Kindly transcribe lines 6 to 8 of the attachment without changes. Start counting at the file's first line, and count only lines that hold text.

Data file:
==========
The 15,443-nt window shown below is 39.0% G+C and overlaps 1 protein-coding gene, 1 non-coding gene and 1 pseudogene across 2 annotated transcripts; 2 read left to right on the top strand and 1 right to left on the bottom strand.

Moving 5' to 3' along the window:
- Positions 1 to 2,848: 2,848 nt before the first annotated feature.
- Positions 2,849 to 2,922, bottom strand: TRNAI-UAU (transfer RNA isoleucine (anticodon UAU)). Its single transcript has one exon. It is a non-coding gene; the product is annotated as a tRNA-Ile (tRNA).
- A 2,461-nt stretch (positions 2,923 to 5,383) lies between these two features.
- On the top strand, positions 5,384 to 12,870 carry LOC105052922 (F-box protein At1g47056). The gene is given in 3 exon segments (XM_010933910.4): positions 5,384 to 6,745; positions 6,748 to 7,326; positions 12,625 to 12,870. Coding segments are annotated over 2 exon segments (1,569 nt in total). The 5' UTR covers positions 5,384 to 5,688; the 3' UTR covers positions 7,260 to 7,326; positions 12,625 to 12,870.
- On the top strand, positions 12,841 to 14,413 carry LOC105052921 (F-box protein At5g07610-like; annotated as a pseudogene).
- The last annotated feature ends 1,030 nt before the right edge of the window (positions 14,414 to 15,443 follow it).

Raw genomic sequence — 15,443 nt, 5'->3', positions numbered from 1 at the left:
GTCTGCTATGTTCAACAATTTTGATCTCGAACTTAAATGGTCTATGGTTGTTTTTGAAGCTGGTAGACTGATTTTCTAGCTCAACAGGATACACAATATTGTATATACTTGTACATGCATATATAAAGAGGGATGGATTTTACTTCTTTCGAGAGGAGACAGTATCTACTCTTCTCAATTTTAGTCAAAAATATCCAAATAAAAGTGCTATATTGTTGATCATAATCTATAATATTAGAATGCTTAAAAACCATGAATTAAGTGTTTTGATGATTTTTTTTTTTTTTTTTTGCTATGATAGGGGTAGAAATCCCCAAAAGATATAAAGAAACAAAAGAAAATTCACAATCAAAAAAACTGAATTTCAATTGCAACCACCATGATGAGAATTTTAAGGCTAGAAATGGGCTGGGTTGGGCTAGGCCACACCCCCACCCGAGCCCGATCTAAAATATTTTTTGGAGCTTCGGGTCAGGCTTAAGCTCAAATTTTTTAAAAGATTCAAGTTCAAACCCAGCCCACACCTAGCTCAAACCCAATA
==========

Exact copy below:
- On the top strand, positions 5,384 to 12,870 carry LOC105052922 (F-box protein At1g47056). The gene is given in 3 exon segments (XM_010933910.4): positions 5,384 to 6,745; positions 6,748 to 7,326; positions 12,625 to 12,870. Coding segments are annotated over 2 exon segments (1,569 nt in total). The 5' UTR covers positions 5,384 to 5,688; the 3' UTR covers positions 7,260 to 7,326; positions 12,625 to 12,870.
- On the top strand, positions 12,841 to 14,413 carry LOC105052921 (F-box protein At5g07610-like; annotated as a pseudogene).
- The last annotated feature ends 1,030 nt before the right edge of the window (positions 14,414 to 15,443 follow it).